Tuesday, 4 November 2014
41 they would still lie plainly visible
142mm x 208mm
sewn booklet with wrappers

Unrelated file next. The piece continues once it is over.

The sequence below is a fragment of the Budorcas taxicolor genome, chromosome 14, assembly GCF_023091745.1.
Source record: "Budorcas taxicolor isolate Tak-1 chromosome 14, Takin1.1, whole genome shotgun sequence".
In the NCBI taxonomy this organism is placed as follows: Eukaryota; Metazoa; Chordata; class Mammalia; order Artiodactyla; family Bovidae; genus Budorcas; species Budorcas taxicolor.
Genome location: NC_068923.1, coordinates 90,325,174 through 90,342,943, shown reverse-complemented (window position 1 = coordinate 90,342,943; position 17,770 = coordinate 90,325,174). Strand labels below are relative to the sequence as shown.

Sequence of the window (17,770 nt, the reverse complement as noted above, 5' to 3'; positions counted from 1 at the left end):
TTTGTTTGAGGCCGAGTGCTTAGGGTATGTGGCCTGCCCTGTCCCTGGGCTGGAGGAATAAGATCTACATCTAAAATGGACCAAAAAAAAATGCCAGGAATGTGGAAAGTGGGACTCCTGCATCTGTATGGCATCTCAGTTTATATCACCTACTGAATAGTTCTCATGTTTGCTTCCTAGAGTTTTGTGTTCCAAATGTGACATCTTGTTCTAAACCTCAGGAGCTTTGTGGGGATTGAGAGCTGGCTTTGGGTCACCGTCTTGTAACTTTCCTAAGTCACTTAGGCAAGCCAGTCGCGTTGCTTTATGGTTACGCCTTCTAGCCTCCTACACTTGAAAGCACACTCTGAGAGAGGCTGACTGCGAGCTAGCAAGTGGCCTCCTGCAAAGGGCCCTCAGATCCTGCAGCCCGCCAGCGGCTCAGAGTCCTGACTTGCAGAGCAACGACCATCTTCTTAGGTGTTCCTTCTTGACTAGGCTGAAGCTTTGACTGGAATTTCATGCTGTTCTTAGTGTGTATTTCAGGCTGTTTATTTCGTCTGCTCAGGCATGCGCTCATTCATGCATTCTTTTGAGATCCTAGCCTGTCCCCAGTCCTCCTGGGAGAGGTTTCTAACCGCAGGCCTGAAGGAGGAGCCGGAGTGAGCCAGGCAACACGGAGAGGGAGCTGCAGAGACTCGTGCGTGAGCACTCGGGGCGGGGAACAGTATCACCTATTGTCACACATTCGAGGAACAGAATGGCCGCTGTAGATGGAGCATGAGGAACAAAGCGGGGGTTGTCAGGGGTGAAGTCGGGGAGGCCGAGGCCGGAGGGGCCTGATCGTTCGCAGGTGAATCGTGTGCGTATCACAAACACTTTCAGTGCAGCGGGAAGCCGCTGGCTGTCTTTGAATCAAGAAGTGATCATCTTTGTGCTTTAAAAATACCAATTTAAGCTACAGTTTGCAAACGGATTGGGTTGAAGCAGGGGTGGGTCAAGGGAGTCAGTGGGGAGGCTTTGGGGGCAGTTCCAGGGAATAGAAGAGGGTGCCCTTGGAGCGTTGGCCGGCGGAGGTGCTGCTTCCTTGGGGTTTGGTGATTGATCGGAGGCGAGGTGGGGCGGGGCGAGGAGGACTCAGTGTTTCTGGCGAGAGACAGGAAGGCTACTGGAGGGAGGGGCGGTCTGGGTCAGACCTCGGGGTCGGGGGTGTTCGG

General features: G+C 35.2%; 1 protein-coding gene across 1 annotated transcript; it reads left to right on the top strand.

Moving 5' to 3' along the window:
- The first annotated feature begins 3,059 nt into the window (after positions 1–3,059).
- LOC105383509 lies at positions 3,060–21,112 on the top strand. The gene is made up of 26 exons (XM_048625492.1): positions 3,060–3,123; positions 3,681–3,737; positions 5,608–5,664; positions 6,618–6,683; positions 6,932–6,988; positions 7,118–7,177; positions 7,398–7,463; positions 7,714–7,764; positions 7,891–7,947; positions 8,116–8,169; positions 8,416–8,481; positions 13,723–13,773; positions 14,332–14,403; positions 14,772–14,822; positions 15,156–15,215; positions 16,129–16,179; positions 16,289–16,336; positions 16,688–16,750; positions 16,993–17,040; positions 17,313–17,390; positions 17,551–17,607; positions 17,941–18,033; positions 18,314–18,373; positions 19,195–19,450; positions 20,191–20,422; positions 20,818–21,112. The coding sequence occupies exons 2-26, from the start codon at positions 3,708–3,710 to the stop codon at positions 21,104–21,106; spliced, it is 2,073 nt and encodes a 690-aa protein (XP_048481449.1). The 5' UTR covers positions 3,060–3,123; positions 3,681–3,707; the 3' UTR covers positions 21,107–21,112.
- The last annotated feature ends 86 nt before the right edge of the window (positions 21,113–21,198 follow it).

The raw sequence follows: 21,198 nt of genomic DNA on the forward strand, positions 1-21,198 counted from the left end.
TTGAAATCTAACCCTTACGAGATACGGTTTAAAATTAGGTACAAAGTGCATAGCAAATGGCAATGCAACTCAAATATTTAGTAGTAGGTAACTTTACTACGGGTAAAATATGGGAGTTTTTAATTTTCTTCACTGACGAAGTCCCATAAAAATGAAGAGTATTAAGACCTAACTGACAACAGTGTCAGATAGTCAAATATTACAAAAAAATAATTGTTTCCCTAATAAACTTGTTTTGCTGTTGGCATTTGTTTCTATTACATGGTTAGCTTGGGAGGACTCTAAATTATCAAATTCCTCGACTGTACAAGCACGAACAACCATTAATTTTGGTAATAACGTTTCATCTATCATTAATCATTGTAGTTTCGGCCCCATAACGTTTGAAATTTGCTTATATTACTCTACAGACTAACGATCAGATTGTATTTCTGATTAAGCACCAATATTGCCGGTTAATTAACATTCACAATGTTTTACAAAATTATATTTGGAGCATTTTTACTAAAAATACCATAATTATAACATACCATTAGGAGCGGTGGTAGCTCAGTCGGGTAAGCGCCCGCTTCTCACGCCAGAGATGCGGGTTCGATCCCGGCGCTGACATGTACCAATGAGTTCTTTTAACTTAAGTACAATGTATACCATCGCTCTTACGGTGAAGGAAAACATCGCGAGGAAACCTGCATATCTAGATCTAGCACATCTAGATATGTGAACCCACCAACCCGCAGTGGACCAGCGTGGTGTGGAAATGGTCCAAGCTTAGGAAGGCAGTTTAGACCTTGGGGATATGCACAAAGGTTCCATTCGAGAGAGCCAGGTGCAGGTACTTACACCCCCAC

In A Book of Luminous Things: An International Anthology of Poetry (1996), editor Czeslaw Milosz included a short poem entitled The Day We Die, which he calls a song from the ‘Southern Bushmen’. The only credit – given in the ‘Permissions’ section at the back of the book – goes to Arthur Markowitz, who is named – erroneously – as the ‘translator’. All of which does its author and its real translator, without whom these words and thoughts would be entirely lost to us, a great injustice. For this is not an anonymous song. (To give an idea how inaccurate this is as a description, imagine taking the words from one small part of a chorus as it appears in one Greek tragedy from a known dramatist and calling it a ‘song of the southern European’.) We know who told it to whom, on what day and where. There are even photographs of the storyteller and his translator. The story – of which ‘The Day we Die’ is but one part and which was given the title ‘The Relations of Wind, Moon and Cloud to Human Beings after Death’ by Lucy Lloyd – was told by the !nussa !e Bushman Dia!kwain, in a |xam dialect which was transcribed by Lucy Lloyd on 5th August, 1875 in Cape Town. It appears on pages 5147-5158 in her notebook, Bushman (D.H.) Pp.5079-5168 1875 V.—15 – one of the 131 of her notebooks, containing transcriptions of stories in |xam and !kun languages, which can be seen online at the remarkable Digital Bleek and Lloyd collection. This booklet gives a brief history of the text and how it has changed since 1875, and looks at how the abridged version that appears in the anthology distorts the original and continues the history of marginalisation and worse that has been the Bushmen's lot. It also attempts to restore Dia!kwain and Lucy Lloyd’s names to their rightful place as originators of the text. The title – and the writing on the booklet’s wrapper – is taken from the third page of Lloyd’s original transcription of the story.